Thanks to a special radio transmitter bracelet device, a Parksville man was found less than two kilometres from home after going missing Saturday (May 1).
At approximately 2:40 p.m., Arrowsmith Search and Rescue (ASAR) was notified of a missing 79-year-old man with dementia. The man, who lives just south of downtown Parksville, reportedly went for a walk and was then reported missing.
The man was wearing a Project Lifesaver transmitter, a signal emitting bracelet-like device used for locating people with autism, Alzheimer’s, dementia and other cognitive disorders and who are prone to wandering.
Rescuers were able to locate him by use of an antenna receiver after approximately two-and-a-half hours. The ground receivers used can scan up to 400 kilometres in search of a specific frequency.
The manager of ASAR, Ken Neden, confirmed 25 SAR members contributed to Saturday’s rescue.
“We had three teams searching with the Project Lifesaver transmitters. We had probably four or five at the base, and the rest were doing regular foot searches,” he said. “We needed to conduct a normal search too, because there’s always the possibility the transmitter fails.”
Since the man had a “head start” before ASAR was notified, they were unable to pick up a signal near his residence. From there, members expanded their search outwards, in three different directions, from downtown Parksville.
One of the teams with an antenna attached to the roof of a vehicle picked up his signal while driving along Highway 19, just south of the Alberni Highway. The man was located walking northbound on Highway 19 shortly after his signal was received.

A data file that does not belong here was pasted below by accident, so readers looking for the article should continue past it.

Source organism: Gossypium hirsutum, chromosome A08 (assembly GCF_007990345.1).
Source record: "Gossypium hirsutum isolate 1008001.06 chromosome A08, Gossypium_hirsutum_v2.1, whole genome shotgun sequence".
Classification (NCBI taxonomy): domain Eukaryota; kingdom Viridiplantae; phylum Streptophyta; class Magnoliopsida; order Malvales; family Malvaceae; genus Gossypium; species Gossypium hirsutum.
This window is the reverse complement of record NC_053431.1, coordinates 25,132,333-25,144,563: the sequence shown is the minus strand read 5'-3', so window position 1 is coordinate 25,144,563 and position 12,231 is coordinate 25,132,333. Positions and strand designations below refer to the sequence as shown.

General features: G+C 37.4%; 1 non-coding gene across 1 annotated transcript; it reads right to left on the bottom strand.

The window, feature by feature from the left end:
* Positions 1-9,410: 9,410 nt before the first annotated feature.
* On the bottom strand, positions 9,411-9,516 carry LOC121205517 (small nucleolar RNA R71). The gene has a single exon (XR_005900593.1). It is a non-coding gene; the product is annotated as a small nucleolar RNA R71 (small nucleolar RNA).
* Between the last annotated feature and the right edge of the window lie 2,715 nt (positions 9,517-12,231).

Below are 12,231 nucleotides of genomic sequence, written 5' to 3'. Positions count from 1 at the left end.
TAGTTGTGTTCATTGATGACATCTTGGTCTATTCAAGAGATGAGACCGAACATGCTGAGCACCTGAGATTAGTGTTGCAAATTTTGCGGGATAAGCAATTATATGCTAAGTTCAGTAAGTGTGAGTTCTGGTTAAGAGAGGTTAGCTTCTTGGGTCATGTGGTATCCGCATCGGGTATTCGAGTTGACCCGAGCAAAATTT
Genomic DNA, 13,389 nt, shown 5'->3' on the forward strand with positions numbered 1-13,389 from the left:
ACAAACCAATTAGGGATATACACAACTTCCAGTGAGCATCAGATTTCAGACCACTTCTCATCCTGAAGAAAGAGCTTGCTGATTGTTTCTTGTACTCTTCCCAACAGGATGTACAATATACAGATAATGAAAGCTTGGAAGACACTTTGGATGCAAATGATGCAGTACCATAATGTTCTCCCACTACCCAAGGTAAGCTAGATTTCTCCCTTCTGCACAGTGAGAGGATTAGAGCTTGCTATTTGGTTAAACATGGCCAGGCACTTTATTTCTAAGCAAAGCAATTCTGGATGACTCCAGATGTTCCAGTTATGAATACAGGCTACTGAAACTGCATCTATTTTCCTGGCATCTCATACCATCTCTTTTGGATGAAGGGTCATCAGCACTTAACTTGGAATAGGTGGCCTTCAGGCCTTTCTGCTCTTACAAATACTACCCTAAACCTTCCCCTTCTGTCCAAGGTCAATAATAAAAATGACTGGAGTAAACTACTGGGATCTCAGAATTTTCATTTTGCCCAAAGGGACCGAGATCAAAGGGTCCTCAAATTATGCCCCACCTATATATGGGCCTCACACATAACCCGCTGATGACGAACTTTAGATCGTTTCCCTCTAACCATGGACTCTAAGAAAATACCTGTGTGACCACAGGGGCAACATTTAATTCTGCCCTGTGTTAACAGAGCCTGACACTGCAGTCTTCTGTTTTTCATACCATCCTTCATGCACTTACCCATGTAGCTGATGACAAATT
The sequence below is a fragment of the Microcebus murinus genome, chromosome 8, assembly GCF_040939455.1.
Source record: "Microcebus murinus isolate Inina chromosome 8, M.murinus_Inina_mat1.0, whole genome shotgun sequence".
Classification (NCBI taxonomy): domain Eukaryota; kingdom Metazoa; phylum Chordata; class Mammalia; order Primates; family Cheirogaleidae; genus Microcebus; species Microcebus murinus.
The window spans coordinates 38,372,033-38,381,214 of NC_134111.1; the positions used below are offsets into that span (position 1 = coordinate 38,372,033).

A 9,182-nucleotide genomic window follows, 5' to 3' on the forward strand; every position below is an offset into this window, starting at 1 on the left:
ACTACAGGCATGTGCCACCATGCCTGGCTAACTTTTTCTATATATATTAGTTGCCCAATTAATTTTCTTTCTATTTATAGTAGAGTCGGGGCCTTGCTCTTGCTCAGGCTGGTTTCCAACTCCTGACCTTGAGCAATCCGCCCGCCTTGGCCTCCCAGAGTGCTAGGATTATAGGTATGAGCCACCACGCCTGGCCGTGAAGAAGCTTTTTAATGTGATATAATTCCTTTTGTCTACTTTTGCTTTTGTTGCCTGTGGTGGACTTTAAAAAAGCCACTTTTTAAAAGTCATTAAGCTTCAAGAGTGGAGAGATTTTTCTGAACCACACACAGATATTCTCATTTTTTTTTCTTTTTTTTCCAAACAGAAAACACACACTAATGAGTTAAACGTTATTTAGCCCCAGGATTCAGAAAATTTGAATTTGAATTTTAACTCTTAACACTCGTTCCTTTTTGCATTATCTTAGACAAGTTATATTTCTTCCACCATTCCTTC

Neden said that by the time they found him he was approximately 1.5 kilometres from home.
“He walked a lot farther than that because we figured he went through some wooded trails. The members did say that he was aware that he was lost and was trying to figure his way home, when he eventually came out to the Inland highway.”
Neden confirmed that while the man had sore feet and was slightly dehydrated, he was otherwise in good condition and very happy to be taken home.
Had ASAR not been able to locate him with ground receivers, Neden said the next step involved a helicopter fixed with wide-range antenna that could potentially reach up to 16 kilometres.
Since 2014, ASAR have used the Project Lifesaver receivers several times to locate missing individuals.
Two years ago, one of their most recent searches found another Parksville man within 12 minutes by use of the Project Lifesaver receivers.